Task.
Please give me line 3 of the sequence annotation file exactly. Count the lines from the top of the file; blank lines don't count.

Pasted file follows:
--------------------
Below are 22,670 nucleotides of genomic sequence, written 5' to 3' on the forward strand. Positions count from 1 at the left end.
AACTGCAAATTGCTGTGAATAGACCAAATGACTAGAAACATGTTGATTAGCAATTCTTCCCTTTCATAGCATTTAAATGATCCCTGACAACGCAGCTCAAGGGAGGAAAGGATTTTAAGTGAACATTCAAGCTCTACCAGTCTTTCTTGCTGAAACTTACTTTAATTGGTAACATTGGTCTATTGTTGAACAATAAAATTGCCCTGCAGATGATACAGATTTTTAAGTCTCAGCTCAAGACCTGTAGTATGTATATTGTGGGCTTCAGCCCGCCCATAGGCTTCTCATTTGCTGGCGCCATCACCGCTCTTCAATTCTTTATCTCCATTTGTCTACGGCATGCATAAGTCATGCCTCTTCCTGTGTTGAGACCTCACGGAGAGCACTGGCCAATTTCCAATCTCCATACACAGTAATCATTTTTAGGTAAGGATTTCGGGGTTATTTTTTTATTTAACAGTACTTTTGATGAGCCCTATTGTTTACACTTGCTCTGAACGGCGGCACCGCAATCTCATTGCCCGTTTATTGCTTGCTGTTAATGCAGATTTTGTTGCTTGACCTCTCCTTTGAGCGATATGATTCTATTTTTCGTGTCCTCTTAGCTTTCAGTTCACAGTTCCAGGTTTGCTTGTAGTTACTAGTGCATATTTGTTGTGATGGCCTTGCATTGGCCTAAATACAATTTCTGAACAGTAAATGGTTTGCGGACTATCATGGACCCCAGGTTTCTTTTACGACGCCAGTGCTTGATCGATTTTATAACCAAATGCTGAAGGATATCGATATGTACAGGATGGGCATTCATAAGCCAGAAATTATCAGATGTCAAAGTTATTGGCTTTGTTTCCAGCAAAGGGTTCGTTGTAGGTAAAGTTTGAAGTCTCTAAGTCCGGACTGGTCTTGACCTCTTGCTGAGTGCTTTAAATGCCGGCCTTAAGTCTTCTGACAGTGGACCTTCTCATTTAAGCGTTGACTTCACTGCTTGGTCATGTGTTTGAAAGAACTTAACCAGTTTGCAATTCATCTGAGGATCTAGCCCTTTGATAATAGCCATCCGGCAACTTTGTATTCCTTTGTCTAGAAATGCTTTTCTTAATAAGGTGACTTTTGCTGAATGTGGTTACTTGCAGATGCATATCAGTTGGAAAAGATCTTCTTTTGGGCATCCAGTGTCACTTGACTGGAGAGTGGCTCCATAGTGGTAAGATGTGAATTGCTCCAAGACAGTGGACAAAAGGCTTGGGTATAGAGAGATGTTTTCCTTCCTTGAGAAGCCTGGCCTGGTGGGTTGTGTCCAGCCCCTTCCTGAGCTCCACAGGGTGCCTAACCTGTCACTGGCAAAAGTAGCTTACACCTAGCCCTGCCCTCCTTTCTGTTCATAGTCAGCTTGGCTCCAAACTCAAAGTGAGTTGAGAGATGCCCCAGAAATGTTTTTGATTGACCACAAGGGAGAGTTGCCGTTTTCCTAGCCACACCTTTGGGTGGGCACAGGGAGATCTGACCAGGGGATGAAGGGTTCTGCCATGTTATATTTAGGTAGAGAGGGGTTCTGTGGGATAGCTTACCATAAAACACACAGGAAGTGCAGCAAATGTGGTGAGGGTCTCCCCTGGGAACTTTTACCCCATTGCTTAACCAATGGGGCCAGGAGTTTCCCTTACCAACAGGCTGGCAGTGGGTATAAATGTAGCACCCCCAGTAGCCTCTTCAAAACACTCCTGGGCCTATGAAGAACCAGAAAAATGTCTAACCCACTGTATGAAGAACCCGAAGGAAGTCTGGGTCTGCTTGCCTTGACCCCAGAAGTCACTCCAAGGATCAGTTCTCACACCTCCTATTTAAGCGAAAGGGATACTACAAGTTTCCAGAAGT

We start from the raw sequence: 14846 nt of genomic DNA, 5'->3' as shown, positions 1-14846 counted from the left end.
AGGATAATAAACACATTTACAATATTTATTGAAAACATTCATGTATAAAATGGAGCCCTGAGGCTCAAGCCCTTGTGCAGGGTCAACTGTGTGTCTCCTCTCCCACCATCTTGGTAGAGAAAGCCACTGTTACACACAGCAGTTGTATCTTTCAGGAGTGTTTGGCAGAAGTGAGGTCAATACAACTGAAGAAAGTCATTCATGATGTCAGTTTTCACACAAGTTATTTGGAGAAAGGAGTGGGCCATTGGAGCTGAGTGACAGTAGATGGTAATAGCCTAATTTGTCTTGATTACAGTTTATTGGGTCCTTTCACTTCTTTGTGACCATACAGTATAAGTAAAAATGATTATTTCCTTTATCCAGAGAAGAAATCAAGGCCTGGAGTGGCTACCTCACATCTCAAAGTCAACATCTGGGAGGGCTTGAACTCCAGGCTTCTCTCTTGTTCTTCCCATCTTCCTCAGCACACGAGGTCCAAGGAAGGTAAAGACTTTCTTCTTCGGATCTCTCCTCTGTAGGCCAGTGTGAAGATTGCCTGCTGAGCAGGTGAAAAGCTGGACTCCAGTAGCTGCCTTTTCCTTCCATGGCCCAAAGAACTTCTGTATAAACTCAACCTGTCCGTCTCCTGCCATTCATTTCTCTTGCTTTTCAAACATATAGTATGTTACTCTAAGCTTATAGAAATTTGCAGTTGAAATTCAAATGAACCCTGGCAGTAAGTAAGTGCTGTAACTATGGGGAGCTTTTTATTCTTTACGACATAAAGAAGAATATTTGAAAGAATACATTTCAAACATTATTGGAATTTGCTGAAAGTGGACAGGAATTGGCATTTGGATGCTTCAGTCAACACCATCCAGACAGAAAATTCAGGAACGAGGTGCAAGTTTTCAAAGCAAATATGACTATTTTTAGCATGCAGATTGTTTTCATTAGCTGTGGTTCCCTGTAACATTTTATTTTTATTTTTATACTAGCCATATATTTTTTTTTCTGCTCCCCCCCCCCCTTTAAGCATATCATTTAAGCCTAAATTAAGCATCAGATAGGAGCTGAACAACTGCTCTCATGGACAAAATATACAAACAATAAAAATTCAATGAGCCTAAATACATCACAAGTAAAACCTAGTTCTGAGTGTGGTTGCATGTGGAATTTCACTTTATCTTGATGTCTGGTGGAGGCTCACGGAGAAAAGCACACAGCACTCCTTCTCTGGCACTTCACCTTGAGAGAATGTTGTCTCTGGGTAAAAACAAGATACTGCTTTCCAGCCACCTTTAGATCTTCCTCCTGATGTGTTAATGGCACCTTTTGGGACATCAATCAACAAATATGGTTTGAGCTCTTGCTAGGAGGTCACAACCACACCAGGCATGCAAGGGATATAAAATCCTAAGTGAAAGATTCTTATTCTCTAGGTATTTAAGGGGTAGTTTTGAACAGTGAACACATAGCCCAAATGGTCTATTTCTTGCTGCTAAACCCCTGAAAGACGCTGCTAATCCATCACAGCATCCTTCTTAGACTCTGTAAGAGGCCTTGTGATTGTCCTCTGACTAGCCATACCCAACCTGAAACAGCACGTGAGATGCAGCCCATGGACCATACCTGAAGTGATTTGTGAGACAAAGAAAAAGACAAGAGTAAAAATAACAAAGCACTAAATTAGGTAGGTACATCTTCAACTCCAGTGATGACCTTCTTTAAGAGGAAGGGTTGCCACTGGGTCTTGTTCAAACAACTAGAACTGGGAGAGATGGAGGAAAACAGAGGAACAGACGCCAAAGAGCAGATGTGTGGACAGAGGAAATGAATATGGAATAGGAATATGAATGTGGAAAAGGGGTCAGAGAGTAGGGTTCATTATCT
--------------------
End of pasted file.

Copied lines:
We start from the raw sequence: 14846 nt of genomic DNA, 5'->3' as shown, positions 1-14846 counted from the left end.